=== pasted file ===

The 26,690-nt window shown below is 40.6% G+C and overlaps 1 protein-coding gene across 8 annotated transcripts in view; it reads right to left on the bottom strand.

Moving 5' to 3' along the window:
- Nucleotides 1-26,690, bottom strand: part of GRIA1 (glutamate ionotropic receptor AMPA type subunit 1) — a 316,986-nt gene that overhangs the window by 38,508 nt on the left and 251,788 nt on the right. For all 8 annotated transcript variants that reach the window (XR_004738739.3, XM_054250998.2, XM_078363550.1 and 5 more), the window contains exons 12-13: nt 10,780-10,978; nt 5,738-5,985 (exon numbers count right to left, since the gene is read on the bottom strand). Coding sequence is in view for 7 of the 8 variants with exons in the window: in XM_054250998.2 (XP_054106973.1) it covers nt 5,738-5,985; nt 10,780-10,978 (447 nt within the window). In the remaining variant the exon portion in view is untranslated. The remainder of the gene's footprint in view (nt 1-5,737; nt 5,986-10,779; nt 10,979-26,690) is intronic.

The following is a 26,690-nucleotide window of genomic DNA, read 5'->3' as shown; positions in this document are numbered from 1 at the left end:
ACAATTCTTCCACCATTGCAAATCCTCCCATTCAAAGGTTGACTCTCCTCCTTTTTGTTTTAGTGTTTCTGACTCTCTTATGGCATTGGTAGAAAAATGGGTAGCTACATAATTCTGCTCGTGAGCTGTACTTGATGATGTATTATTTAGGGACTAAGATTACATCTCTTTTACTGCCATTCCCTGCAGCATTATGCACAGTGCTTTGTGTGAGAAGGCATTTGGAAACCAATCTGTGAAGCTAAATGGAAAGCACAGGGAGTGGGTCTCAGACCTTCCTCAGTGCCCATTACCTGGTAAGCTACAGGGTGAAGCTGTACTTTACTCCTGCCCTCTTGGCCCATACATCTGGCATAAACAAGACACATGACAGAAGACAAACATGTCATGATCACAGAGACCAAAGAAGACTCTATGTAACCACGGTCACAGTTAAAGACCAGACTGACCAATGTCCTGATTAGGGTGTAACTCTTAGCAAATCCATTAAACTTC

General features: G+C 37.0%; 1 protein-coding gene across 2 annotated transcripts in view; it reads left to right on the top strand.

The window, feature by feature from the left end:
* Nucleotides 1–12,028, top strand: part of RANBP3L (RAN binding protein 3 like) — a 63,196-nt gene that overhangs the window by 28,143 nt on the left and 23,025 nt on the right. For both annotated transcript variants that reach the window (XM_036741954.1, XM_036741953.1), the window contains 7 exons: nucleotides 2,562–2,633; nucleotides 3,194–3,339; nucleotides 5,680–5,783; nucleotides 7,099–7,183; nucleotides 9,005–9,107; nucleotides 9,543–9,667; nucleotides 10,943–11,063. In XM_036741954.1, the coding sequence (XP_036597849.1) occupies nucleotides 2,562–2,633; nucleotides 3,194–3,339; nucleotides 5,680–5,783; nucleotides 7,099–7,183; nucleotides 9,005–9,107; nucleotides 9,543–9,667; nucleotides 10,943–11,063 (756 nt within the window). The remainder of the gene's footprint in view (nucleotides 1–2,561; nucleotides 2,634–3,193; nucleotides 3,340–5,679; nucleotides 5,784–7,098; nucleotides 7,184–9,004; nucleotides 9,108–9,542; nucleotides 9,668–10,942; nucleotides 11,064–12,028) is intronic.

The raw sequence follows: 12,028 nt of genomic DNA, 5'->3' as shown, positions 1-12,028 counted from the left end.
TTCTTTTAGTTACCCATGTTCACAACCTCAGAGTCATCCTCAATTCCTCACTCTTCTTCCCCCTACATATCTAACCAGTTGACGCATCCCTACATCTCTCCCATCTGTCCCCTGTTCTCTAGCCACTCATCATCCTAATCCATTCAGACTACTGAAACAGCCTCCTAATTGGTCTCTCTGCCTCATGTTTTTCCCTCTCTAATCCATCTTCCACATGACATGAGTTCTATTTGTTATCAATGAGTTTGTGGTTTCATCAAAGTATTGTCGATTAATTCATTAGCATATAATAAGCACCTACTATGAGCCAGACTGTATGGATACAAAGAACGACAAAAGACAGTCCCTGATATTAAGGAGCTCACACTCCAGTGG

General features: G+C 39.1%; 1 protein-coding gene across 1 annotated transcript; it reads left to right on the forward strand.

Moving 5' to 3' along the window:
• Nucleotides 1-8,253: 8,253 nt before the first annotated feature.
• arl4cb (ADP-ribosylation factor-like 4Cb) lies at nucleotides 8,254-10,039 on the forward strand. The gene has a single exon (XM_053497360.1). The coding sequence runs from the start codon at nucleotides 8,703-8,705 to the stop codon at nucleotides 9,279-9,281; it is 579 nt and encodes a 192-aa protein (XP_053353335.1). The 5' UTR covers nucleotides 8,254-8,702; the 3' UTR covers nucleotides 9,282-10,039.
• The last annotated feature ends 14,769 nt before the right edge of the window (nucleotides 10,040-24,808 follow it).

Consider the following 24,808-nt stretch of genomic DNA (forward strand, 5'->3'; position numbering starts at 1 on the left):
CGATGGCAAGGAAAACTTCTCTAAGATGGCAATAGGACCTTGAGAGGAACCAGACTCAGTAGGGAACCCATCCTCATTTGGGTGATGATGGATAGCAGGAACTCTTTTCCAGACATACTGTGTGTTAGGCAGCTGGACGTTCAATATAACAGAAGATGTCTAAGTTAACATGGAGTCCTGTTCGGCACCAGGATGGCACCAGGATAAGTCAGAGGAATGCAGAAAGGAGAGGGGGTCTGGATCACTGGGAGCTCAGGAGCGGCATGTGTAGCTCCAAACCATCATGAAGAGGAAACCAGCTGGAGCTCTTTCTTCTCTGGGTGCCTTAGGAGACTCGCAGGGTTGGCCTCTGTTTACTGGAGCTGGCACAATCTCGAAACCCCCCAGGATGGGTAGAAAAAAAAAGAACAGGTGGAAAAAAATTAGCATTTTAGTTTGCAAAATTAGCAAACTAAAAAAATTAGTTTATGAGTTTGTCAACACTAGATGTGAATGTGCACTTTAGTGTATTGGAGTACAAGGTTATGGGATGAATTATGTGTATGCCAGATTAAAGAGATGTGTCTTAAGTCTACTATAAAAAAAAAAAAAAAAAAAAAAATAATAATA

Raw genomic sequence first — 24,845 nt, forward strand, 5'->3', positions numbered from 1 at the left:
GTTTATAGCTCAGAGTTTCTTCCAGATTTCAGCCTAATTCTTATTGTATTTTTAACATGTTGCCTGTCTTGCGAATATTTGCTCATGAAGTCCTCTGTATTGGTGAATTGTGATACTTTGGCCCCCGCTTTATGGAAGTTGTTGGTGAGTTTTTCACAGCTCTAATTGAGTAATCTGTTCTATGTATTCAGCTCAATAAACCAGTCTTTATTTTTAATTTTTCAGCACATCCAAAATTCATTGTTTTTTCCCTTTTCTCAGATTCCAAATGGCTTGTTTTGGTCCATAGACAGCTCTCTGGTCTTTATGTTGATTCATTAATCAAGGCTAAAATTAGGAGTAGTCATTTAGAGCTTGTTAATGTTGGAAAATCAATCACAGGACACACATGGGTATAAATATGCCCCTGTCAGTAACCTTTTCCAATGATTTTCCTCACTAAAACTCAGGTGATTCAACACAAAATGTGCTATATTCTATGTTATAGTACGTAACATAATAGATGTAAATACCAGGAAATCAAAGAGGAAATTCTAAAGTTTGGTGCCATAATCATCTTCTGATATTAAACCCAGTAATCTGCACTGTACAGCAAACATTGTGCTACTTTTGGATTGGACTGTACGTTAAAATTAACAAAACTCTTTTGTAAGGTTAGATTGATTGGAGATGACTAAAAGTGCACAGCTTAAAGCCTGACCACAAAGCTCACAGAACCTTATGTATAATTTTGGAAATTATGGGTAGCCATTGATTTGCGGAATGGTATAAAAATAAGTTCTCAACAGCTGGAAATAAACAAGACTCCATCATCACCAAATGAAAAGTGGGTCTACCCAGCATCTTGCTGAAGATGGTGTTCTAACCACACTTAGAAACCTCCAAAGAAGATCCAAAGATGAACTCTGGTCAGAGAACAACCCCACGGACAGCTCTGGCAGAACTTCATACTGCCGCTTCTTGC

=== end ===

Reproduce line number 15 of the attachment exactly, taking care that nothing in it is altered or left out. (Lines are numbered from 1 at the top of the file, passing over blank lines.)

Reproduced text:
• The last annotated feature ends 14,769 nt before the right edge of the window (nucleotides 10,040-24,808 follow it).